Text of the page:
The lads (I say lads because in general, they tend to be men although there are a few women regulars too) come in pretty much every day, between 7-15 of them and most of them are fond of coffee, and also hot chocolate. Almost all of them have sugar and more likely than not, it would be in excess of four teaspoons worth per drink. They’ve become quite chatty, they know us on first name basis and I know a few by name too. We talk about how the coffee machine works, organic food, cinder toffee making, tattoos and 99% of the time our paying customers don’t even know that they’re homeless. In fact, we have had people pass comments that we didn’t seem to be getting any uptake with the suspended coffee only to be very surprised when we pointed out to them that the last group of people who left the shop were all homeless.
The old fashioned assumption that this marginalised section of the society would be unruly/dirty/unkempt/different is still rife. Occasionally, a couple of the lads would turn up looking a bit worse for wear, but so would you if you were sleeping rough on damp ground during an unanticipated nighttime downpour.
The biggest wake up call for me, which felt like a slap in the face with a wet sock, and even more shocking because I thought I was being ever so sensitive and conscientious by doing this, was when one of the lads knocked on our door after we’re closed asking if their friend can still get a cup of coffee. Not because he was thirsty but because he was on medication and there was simply no water to be found anywhere in the town centre. The toilets were closed, and even if they were open, the water was not fit for drinking. There’s no standpipe for water accessible. The ironic thing is, we have shops on the High Street putting out bowls of water for thirsty dogs.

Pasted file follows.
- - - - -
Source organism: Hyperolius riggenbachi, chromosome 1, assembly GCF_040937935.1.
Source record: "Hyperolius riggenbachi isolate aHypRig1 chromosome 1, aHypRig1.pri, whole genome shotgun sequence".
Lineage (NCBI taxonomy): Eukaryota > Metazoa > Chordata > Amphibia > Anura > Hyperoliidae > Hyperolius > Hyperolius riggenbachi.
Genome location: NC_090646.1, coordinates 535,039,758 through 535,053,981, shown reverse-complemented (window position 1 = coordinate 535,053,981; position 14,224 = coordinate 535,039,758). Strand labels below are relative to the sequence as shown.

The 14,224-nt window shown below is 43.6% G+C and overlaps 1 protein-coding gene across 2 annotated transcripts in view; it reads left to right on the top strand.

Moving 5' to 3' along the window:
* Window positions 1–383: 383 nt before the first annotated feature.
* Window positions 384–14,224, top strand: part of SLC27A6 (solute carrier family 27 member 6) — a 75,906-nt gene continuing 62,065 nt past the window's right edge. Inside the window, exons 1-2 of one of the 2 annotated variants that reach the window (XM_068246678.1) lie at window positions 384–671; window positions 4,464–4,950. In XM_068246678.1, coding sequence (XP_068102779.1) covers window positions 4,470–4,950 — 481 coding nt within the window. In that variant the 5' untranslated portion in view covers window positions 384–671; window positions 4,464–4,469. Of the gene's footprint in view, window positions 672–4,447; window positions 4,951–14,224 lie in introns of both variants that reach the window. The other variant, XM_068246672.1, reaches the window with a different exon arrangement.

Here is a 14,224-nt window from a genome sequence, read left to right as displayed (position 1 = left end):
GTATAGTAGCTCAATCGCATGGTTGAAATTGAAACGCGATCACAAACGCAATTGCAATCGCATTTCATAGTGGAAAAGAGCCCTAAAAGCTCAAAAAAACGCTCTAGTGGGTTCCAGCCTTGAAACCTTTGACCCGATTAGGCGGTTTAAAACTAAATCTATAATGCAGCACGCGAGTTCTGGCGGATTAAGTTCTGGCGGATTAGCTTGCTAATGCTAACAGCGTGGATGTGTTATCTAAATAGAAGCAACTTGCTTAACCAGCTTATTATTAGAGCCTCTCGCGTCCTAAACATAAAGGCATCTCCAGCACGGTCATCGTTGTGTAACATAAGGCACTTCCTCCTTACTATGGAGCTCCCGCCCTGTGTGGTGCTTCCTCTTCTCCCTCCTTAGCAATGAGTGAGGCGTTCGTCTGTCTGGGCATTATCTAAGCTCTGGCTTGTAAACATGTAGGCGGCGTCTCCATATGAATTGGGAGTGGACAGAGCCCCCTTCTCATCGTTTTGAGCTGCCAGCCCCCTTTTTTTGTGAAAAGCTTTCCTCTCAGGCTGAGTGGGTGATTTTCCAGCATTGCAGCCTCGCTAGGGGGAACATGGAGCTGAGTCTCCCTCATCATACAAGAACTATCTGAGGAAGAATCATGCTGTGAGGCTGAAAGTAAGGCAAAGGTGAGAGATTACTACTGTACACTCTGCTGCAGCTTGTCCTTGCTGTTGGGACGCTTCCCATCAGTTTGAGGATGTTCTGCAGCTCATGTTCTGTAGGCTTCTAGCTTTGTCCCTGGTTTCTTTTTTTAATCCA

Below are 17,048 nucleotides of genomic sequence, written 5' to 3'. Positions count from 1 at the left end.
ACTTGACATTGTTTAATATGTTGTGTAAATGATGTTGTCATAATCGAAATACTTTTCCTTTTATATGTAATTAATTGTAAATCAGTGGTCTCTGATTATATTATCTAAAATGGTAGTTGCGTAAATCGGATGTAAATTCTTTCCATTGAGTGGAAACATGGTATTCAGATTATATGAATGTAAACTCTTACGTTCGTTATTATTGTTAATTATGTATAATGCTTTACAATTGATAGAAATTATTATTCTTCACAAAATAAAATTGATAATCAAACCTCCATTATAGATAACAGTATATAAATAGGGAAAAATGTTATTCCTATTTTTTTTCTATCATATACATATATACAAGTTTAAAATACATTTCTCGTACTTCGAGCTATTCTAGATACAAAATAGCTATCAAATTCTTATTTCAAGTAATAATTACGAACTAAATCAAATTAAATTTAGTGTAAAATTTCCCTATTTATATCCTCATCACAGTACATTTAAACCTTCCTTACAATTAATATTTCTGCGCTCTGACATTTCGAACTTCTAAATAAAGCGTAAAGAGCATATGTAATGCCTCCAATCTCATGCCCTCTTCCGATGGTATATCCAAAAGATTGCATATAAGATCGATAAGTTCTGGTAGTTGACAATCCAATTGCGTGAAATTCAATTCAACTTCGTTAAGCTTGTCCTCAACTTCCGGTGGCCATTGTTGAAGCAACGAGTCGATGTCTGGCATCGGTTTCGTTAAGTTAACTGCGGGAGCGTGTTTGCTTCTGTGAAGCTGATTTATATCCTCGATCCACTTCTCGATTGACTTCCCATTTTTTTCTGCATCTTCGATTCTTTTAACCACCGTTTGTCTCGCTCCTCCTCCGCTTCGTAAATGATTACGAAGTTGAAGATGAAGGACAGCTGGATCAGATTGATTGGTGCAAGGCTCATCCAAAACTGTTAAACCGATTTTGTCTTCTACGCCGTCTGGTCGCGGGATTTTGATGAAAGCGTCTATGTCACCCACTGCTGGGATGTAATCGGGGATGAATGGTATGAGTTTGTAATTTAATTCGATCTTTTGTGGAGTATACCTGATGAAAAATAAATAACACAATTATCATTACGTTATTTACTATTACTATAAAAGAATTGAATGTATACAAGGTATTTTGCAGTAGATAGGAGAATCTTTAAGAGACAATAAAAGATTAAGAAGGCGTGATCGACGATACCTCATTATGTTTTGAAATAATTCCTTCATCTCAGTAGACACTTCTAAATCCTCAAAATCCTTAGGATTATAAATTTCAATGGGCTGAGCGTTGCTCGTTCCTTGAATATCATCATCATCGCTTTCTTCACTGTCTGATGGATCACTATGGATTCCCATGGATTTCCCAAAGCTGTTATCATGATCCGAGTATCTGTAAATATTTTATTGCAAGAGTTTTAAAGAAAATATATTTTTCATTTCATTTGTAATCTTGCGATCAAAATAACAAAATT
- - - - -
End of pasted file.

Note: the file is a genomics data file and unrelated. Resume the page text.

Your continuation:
This scheme of ours have generated a lot of interest and I’m really pleased about this. I’ve been invited by the local radio station to talk about it, the local newspaper have written a feature about it and even a columnist have commended us for starting this scheme.
However, there is room for improvement. Other businesses could come on board, and adapt the scheme to make it work within their own business models. If you’re a sandwich shop, then the suspended coffee could be a basic sandwich. If you’re a fruitmonger, it could be a banana. The list is endless.
When I decided that we were doing this scheme, Slaveboy’s was sceptical but he went with it. Now, he is the biggest advocate. He educates the customers and their children who enquire about the marbles. He engages in a discussion about it with those who find it intellectually intriguing. He rationalises with the sceptics who are looking for the catch or how we are financially profiting from this which obviously we aren’t.
This scheme is not about coffee or charity. It’s about random acts of kindness. It’s about doing something which you know will directly benefit another person. There’s no free pens, or cute photos of fluffy animals or snapshots of dusky skinned little girls with dirt stained faces and oversized tee shirts but that cup of suspended coffee could make the difference between a homeless person making it through a cold winter night outdoors, not just for the warmth it gives, but the hope it represents.

2013, bakery, Chichester, Whipped&Baked

As the dust settles

Well, SniffSnorters, all I seem to be doing at the moment is bake brownies. We are selling dozens of the stuff. I had this self indulgent idea that I would be rolling out a magnificent array of baked decadence that would showcase my skills but the reality is, Chichester just loves brownies. Especially cheesecake brownies.
Within a week of opening, we has people come in requesting the cheesecake brownies, even when there went any on display.
There are lots of things we have yet to catch up with. We still don’t have a till. Or an A board. Or a sign above the bakery. Apparently these would encourage business but seeing that we sold out of cakes by 2:30pm last Saturday, I’m not sure we are ready to deal with even more customers just yet.